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Publisher\Editor Don Canaan

                     March 27, 1995, V3, #55
All the News the Big Guys Missed

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CD-ROM System for Deaf-mutes

An Israeli company developing multi-media learning systems has devised computerized system for teaching sign language used by deaf-mutes through a computer. It is based on the American sign-language system and marketed on CD-ROM discs through an American publisher, Harper-Collins, for $60. The disk includes video, color animation, graphics and video-clips.

King Hussein Optimistic About Mideast Peace

By Alan Silverman (Los Angeles)

Speaking in California this weekend, Jordan's King Hussein repeated warnings about terrorism and pledged continued commitment to a peaceful, stable Middle East. Preparing for talks in Washington, the 59-year-old monarch also urged economic as well as political support for the peace process. The king addressed the Los Angeles World Affairs Council:

Shouts of "Long live King Hussein" brought the 1,000 business and civic leaders to their feet as the Jordanian leader heralded a new "era of peace building." "We have closed the chapter on the years of strife. We have the joy that we did not experience throughout our lives of seeing hope in the eyes of our children and confidence in the future."

It is a future that requires economic support. With President Clinton's request to forgive Jordan's $480 million debt facing tough opposition from congressional Republicans, King Hussein urged Americans to count on "the dividends of peace." "As the United States stood by us in the process of peacemaking, we are confident that it will stand by us in the era of peace building. The rewards and benefits of peace for all have never been greater."

Calling the accord with Israel "a model for conflict resolution," King Hussein defended Jordan's decision not to wait for agreements on Lebanon, Syria and the Palestinians: "I believe that what he have achieved -- Israel and Jordan -- boosted the hopes of those across the divide that does not exist anymore: the new divide between those who are firmly committed to peace and those who are opposed to it."

The king warned against terrorism -- "the forces of darkness and rejectionism," as he put it -- and a question about Islamic fundamentalists drew an emotional response: "Nothing is more difficult for me to come to terms with than to see the distortion of my religion and my faith: to see acts committed in the name of religion and faith that have nothing to do with religion and faith. As a Moslem, a Hashemite, a Jordanian and an Arab, I will do whatever I can to stand against anyone who tries to use my religion and faith to achieve whatever his objectives may be."

On Iraq, King Hussein said Jordan always opposed the 1990 occupation of Kuwait and he expressed hope that the Baghdad government will recognize, as he put it, "the terrible toll" on the region and its own people. "We are against the use force by any against any in our region and will always be. But in regard to Iraq, you see the tragic results of the acts of politicians and people in positions of responsibility. I can only summarize by saying that we are worried and deeply concerned at the suffering of the people of Iraq."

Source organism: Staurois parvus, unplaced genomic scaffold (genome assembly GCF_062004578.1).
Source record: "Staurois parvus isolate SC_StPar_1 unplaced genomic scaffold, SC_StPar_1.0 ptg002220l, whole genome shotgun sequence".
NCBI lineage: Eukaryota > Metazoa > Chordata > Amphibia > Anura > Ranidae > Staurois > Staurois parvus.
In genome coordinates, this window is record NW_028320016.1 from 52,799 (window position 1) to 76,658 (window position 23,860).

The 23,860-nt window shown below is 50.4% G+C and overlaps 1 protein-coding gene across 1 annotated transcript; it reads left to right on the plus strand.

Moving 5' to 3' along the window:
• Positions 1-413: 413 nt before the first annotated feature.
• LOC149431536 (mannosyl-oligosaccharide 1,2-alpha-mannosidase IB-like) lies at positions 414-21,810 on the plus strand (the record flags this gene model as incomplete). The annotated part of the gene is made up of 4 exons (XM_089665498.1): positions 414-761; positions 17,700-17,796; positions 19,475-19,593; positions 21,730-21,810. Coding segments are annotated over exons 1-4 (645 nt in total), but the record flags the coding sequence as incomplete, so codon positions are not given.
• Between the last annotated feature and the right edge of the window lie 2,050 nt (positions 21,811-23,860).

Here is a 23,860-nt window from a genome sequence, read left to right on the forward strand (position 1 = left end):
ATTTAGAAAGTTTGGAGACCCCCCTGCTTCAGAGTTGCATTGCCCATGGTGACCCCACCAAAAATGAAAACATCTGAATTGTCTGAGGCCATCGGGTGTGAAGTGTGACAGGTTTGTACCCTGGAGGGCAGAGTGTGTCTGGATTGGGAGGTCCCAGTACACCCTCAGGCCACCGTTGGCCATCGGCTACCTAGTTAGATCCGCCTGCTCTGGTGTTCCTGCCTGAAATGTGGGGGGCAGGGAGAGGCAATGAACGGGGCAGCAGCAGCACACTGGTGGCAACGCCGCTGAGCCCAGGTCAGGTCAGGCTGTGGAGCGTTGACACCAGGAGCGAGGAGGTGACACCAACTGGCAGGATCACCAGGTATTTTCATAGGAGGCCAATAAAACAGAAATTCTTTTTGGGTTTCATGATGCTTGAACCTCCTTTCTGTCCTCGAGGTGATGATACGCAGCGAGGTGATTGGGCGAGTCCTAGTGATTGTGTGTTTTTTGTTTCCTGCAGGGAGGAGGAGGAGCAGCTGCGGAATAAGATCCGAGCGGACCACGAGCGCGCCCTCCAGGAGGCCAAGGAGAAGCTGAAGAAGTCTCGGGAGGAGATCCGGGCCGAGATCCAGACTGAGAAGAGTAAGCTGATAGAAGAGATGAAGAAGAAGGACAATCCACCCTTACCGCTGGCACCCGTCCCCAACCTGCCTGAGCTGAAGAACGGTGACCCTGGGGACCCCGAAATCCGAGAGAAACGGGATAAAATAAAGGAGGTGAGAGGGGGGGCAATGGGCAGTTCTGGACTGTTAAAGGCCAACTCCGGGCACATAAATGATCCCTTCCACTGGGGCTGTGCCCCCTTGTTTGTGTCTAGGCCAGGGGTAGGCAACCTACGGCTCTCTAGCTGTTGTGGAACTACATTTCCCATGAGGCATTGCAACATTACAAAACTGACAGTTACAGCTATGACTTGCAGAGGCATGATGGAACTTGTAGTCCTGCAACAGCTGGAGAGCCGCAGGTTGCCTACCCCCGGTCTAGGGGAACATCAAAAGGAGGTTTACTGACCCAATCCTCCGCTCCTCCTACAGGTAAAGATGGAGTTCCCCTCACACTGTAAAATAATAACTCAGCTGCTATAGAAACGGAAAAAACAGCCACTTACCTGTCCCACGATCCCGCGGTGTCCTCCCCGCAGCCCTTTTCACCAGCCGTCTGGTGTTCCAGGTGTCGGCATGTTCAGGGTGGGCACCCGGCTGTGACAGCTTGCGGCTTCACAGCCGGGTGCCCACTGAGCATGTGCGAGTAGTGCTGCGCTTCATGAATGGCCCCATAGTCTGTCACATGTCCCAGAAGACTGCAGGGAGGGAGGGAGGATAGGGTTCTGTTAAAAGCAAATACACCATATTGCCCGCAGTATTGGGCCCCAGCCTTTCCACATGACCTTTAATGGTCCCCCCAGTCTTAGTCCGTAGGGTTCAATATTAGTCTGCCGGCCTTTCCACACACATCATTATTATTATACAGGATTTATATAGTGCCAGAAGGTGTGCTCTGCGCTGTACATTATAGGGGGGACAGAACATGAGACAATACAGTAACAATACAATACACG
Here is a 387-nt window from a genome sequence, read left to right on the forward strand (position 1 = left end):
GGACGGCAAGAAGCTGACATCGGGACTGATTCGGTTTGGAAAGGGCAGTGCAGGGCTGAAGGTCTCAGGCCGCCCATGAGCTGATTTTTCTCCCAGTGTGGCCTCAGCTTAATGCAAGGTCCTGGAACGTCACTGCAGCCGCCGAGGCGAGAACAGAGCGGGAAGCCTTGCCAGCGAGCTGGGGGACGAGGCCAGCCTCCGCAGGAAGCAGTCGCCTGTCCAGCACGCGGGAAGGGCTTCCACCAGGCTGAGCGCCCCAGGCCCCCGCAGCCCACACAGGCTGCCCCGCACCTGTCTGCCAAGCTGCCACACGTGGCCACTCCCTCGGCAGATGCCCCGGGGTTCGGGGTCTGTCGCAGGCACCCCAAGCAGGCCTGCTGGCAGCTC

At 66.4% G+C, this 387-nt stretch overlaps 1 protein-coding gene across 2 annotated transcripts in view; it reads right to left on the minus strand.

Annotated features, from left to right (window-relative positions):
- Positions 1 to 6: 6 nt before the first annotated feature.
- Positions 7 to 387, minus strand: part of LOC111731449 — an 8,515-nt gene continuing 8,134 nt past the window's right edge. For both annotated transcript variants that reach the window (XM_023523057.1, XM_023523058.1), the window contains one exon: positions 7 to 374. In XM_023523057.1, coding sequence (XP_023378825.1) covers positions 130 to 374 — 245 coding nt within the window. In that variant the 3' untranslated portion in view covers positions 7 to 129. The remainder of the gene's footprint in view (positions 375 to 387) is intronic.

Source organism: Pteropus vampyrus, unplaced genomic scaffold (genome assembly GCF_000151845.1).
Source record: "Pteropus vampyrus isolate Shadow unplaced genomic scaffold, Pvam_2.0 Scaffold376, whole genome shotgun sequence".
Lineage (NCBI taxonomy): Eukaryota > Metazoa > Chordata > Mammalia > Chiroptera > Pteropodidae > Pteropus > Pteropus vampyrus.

King Hussein's US visit includes a medical check-up at the Mayo Clinic in Minnesota and talks with President Clinton in Washington.

Palestinian Produce Will Receive Favored Status From U.S.

By Patricia Golan (Jerusalem)

US Vice President Al Gore brought badly needed aid to Palestinian leader Yasir Arafat during his visit Friday to the Palestinian autonomous enclave of Jericho. Gore is the highest ranking American official to visit the Palestinian autonomous areas, which were established last May. It was a gesture the Palestinians welcomed. But the visit was more than just symbolic.

In a ceremony to hand over part of a $500 million aid package to be paid out over four years, Gore said one of the most important dividends of the peace process is economic development in the West Bank and Gaza. "We also agreed that sustained economic development will only be possible through a combination of donor assistance and private sector investment."

Gore said $73 million of the funds will be used immediately on various employment and development schemes. And Palestinians will be granted preferred trade status to enable them to export mainly agriculture produce to the United States without paying tariffs. The agreement is part of a program offering incentives to developing countries to attract investment and increased trade.

Gore praised Arafat for his pledge to wage a new campaign against terrorism. Israel has demanded that Arafat rein in terrorists as the price for expanding Palestinian autonomy on the West Bank.

During the ceremony, Arafat referred, through a translator, to the new military courts he has ordered set up to deal with suspected terrorists. "Among these measures, my decision to establish a State Security Court and those who will try to jeopardize and harm peace and security will be prosecuted through this court...All of us will cooperate with our Arab brothers, we will cooperate with the Israelis and we will cooperate with our friends around the world in order to protect peace."

The establishment of the special courts has been criticized by Palestinian human rights activists as draconian.

This was only the second time that Arafat has visited Jericho since his arrival last summer. Speaking to crowds in Jericho's central square before his meeting with Gore, Arafat promised that he would soon take control of the entire West Bank, despite Israel's reluctance to withdraw its troops. He accused Israel of reneging on parts of its accord with the PLO, including the promise to create a free land passage connecting Gaza with Jericho through Israel.

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